- Associated Press - Sunday, August 24, 2014

JACKSON, Tenn. (AP) - A Madison County judge says a the county needs a new juvenile detention center as well as new courtrooms and offices, but county officials say they don’t have the millions of dollars that construction would cost.

The Jackson Sun (https://bit.ly/1wahSe9) reports the center currently has seven beds and one cot, and can house a maximum of eight children at one time. If a girls is admitted or two members of a rival gang, that number drops to four. That’s because girls must be separated from the boys and rival gang members must be separated from each other.

Although Madison County’s center can’t house many juveniles, officials here are often asked to take children from across the region. That’s because it the only juvenile detention center west of the Tennessee River outside of Memphis

“Jackson is the hub for all of these counties, where everybody comes to shop and/or shoplift, drink, go to teen parties, break into houses or commit an offense in their community, which requires them to be housed,” Little said. “And they have nowhere to go.”

There are two sides to the detention center. One side has three cells, or pods, and the other has four. When there are eight children on a given night, one of them must stay on a cot in the “all purpose” room.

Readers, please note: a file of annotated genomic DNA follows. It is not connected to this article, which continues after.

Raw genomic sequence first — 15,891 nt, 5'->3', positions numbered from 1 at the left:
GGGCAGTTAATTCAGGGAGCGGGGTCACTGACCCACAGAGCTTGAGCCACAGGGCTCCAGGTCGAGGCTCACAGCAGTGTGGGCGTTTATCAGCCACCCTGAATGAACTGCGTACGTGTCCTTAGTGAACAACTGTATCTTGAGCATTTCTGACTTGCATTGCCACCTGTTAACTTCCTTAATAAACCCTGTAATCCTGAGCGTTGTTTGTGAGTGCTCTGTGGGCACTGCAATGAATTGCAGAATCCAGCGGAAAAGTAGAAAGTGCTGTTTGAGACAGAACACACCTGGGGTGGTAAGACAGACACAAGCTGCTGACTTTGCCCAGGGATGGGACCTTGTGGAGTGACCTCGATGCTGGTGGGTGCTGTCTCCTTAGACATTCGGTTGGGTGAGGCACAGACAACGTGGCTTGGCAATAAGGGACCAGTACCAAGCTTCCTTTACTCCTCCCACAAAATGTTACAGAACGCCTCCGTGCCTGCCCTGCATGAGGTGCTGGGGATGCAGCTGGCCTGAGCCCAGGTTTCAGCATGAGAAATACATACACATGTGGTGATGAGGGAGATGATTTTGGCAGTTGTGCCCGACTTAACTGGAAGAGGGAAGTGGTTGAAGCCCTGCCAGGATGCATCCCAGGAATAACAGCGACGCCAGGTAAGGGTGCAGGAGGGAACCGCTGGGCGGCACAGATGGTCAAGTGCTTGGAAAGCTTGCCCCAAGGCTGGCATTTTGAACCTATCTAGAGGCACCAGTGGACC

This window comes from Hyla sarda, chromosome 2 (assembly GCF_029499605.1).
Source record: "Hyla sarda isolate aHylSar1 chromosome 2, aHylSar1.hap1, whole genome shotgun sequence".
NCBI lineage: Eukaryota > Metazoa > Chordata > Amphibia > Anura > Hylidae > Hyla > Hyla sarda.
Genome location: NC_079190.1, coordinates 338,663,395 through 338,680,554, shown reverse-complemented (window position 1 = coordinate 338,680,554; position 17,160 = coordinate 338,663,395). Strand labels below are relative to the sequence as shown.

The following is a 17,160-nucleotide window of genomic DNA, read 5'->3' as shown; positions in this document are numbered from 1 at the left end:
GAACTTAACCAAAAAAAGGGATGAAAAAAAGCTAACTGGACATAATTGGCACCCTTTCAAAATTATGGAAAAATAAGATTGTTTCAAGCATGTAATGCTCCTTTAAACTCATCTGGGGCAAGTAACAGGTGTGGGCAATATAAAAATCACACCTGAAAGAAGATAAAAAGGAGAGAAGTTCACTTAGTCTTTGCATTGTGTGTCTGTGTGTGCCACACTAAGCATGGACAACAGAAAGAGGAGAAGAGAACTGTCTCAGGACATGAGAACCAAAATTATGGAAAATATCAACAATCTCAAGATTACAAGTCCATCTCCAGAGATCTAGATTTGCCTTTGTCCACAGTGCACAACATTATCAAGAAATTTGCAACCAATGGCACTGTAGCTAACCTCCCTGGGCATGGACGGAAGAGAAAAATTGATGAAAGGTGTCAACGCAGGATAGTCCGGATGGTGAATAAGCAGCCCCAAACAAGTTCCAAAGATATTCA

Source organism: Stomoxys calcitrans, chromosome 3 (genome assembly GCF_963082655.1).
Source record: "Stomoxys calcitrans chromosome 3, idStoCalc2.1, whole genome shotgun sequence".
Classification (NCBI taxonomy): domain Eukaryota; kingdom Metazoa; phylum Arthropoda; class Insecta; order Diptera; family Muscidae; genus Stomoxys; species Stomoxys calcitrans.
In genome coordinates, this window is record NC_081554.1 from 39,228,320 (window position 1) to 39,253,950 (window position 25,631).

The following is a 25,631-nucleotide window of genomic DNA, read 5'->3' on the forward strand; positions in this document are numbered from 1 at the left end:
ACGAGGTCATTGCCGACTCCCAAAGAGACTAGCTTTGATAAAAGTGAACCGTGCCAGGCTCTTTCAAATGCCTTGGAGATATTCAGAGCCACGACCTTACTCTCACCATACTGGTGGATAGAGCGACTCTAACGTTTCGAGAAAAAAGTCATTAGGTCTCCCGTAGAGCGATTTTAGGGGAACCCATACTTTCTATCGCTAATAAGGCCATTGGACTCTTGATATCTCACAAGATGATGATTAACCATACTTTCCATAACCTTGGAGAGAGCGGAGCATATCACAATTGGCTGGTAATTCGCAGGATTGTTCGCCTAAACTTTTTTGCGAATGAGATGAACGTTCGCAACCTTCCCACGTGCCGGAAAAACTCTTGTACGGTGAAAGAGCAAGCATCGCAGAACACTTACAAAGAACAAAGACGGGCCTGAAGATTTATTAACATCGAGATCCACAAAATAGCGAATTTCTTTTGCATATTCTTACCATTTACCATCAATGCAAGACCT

When the center is full, Little has to send children to Murfreesboro or Columbia. There there is plenty of room at those facilities, but it costs Madison County thousands of dollars.

That’s why Little believes the best solution is to build a new facility with 32 to 40 beds. Little said the additional beds would allow the center to house everyone when there are rival gang members or girls. Each could have his or her own pod and there would be room for more.

“Thirty-two (beds) would meet the needs for West Tennessee,” she said.

Little also said the Walter Baker Harris Juvenile Court Building is in need of repair, with many of the areas containing asbestos and some parts of the building that are unsafe. The changes are estimated to cost at least $10 million.

The Jackson Sun reached out to multiple county commissioners. All said that they recognize the crowding issue but do not see a feasible way to finance a new building.

“I don’t think we could do that right now,” Madison County Finance Director Mike Nichols said. “They’re going to have to do something, but I don’t know what that is right now.”

___

Information from: The Jackson Sun, https://www.jacksonsun.com

Sign up for Daily Newsletters

Manage Newsletters

Copyright © 2021 The Washington Times, LLC.

Please read our comment policy before commenting.

 

Click to Read More and View Comments

Click to Hide